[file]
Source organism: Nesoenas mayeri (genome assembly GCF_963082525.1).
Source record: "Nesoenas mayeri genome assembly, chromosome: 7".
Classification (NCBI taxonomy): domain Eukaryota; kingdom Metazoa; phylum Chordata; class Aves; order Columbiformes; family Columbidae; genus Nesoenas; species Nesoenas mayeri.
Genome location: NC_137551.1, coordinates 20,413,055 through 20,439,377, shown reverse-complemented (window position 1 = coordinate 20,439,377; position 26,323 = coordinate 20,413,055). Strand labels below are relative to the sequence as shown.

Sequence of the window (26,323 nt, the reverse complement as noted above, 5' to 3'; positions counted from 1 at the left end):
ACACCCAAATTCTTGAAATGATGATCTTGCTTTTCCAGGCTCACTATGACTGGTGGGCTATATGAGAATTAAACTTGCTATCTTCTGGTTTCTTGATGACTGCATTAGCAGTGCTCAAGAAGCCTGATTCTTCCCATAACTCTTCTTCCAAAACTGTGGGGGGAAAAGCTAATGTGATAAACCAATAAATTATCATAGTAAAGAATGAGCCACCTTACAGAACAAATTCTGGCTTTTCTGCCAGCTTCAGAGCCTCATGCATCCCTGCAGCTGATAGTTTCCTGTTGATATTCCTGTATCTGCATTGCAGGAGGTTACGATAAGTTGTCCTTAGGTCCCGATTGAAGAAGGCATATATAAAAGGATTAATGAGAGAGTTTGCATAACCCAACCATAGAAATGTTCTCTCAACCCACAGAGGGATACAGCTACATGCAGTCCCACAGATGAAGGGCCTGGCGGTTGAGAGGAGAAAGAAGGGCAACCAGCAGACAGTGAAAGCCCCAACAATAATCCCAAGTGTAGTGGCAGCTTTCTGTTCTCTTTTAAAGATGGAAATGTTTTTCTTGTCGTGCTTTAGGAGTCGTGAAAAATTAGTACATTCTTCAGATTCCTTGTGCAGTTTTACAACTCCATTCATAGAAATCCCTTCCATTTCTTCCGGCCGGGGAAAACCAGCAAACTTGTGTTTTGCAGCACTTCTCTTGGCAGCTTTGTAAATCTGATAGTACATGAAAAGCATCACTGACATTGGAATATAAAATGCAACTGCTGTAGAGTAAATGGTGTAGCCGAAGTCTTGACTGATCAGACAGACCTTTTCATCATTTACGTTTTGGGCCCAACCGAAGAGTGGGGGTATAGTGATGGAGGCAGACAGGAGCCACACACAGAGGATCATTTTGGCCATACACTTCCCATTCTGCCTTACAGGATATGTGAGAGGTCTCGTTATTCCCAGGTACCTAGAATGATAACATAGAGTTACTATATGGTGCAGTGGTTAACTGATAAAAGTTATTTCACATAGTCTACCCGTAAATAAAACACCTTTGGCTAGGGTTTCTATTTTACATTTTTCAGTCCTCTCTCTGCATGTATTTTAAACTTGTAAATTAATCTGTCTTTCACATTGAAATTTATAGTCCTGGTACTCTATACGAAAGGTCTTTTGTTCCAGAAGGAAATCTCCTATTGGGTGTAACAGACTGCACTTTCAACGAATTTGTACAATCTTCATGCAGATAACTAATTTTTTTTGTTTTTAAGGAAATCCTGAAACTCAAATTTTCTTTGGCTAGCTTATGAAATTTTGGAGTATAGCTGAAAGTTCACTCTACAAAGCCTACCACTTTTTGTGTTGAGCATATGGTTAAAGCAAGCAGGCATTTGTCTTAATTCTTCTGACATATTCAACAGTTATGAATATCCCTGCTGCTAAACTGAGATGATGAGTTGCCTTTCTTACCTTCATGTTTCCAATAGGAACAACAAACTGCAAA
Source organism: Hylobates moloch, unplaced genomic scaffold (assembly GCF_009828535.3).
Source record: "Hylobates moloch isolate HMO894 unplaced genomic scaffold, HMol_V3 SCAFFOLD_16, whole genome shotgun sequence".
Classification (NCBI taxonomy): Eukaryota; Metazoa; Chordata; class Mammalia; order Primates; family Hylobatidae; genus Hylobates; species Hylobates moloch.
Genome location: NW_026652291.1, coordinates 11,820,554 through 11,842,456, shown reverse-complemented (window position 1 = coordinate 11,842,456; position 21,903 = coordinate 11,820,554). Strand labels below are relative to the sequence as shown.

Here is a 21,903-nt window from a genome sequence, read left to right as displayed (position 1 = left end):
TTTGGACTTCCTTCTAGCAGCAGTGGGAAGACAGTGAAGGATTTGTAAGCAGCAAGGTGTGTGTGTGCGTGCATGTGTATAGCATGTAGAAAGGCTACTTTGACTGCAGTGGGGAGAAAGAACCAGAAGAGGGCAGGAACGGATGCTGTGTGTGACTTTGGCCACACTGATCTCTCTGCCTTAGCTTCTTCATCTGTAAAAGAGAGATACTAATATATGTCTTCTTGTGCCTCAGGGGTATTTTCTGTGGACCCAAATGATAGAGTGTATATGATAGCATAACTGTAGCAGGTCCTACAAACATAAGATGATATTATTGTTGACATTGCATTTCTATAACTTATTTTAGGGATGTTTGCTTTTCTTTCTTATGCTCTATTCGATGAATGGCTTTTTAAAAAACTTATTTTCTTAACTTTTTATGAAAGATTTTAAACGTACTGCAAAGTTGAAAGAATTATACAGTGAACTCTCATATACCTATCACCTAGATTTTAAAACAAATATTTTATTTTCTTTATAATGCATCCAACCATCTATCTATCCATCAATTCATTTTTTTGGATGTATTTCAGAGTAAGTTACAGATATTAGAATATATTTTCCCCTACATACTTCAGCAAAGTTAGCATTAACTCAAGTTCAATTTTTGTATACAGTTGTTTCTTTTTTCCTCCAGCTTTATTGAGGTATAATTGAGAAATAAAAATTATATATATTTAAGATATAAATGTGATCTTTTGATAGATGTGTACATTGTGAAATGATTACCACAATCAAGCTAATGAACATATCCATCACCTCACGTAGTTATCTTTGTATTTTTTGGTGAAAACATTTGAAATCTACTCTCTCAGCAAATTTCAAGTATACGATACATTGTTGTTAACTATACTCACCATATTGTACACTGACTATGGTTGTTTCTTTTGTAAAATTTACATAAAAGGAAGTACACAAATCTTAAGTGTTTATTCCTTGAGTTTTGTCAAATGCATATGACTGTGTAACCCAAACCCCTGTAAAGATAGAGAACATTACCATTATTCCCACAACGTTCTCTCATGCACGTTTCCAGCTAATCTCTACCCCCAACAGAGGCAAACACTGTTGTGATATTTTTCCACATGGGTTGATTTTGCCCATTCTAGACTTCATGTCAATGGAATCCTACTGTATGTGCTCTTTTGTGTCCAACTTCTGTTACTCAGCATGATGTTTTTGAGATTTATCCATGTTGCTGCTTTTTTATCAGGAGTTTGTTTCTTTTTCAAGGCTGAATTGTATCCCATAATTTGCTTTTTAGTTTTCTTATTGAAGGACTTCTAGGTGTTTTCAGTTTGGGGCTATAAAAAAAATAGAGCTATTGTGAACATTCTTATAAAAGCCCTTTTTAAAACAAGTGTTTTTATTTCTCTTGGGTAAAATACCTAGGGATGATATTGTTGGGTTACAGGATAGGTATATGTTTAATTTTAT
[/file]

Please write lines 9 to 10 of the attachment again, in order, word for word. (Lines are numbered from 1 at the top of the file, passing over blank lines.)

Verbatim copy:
Classification (NCBI taxonomy): Eukaryota; Metazoa; Chordata; class Mammalia; order Primates; family Hylobatidae; genus Hylobates; species Hylobates moloch.
Genome location: NW_026652291.1, coordinates 11,820,554 through 11,842,456, shown reverse-complemented (window position 1 = coordinate 11,842,456; position 21,903 = coordinate 11,820,554). Strand labels below are relative to the sequence as shown.